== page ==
D. Events A and B are exhaustive.

7. A continuous probability distribution represents a random variable

A. that has a definite probability for the occurrence of a given integer.

B. having an infinite number of outcomes that may assume any number of values within an interval.

C. having outcomes that occur in counting numbers.

D. thats best described in a histogram.

8. A basketball team at a university is composed of ten players. The team is made up of players who play the position of either guard, forward, or center. Four of the ten are guards, four are forwards, and two are centers. The numbers that the players wear on their shirts are 1, 2, 3, and 4 for the guards; 5, 6, 7, and 8 for the forwards; and 9 and 10 for the centers. The starting five are numbered 1, 3, 5, 7, and 9. Let a player be selected at random from the ten. The events are defined as follows:

Let A be the event that the player selected has a number from 1 to 8.

Let B be the event that the player selected is a guard.

Let C be the event that the player selected is a forward.

Let D be the event that the player selected is a starter.

Let E be the event that the player selected is a center.

Calculate P(C).

A. 0.40

B. 0.80

C. 0.50

D. 0.20

9. An apartment complex has two activating devices in each fire detector. One is smoke-activated and has a probability of .98 of sounding an alarm when it should. The second is a heat-sensitive activator and has a probability of .95 of operating when it should. Each activator operates independently of the other. Presume a fire starts near a detector. What is the probability that both activating devices will work properly?

A. 0.931

B. 0.049

C. 0.9895

D. 0.965

10. Which of the following is correct concerning the Poisson distribution?

A. Each event being studied must be statistically dependent on the previous event.

B. The mean is usually smaller than the variance.

C. The mean is usually larger than the variance.

D. The event being studied is restricted to a given span of time, space, or distance.

11. If the probability that an event will happen is 0.3, what is the probability of the events complement?

A. 0.1

B. 0.3

C. 1.0

D. 0.7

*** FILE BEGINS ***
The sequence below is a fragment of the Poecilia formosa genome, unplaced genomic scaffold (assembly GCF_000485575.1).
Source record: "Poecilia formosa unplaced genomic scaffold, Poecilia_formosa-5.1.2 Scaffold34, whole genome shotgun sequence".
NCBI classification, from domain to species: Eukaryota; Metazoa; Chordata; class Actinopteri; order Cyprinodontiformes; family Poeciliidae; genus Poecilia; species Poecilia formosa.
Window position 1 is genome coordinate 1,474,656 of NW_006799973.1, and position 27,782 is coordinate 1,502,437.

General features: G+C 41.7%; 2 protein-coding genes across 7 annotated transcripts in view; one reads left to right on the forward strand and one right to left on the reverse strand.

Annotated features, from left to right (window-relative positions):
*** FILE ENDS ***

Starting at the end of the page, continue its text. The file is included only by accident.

12. The probability of an offender having a speeding ticket is 35%, having a parking ticket is 44%, having both is 12%. What is the probability of an offender having either a speeding ticket or a parking ticket or both?

A. 91%

B. 79%

C. 55%

D. 67%

Protestant Catholic Jewish Other | ||||

Democrat | 0.35 | 0.10 | 0.03 | 0.02 |

Republican | 0.27 | 0.09 | 0.02 | 0.01 |

Independent | 0.05 | 0.03 | 0.02 | 0.01 |

13. The table above gives the probabilities of combinations of religion and political parties in a city in the United States. What is the probability that a randomly selected person will be a Protestant and at the same time be a Democrat or a Republican?

A. 0.62

B. 0.89

C. 0.35

D. 0.67

14. A breeder records probabilities for two variables in a population of animals using the two-way table given here. Given that an animal is brown-haired, what is the probability that its short-haired?

Brown-haired Blond | ||

Short-haired | 0.06 | 0.23 |

Shaggy | 0.51 | 0.20 |

A. 0.0306

B. 0.222

C. 0.06

D. 0.105

15. If event A and event B are mutually exclusive, P(A or B) =

A. P(A) + P(B) P(A and B).

B. P(A) + P(B).

C. P(A) P(B).

D. P(A + B).

16. Approximately how much of the total area under the normal curve will be in the interval spanning 2 standard deviations on either side of the mean?

A. 50%

B. 68.3%

C. 99.7%

D. 95.5%

17. Find the z-score that determines that the area to the right of z is 0.8264.

A. 1.36

B. 0.94

C. 1.36

D. 0.94

18. For each car entering the drive-through of a fast-food restaurant, x = the number of occupants. In this study, x is a

A. discrete random variable.

B. dependent event.

C. joint probability.

D. continuous quantitative variable.

19. From an ordinary deck of 52 playing cards, one is selected at random. What is the probability that the selected card is either an ace, a queen, or a three?

A. 0.25

B. 0.0769

C. 0.3

D. 0.2308

20. A credit card company decides to study the frequency with which its cardholders charge for items from a certain chain of retail stores. The data values collected in the study appear to be normally distributed with a mean of 25 charged purchases and a standard deviation of 2 charged purchases. Out of the total number of cardholders, about how many would you expect are charging 27 or more purchases in this study?

A. 94.8%

B. 15.9%

C. 47.8%

D. 68.3%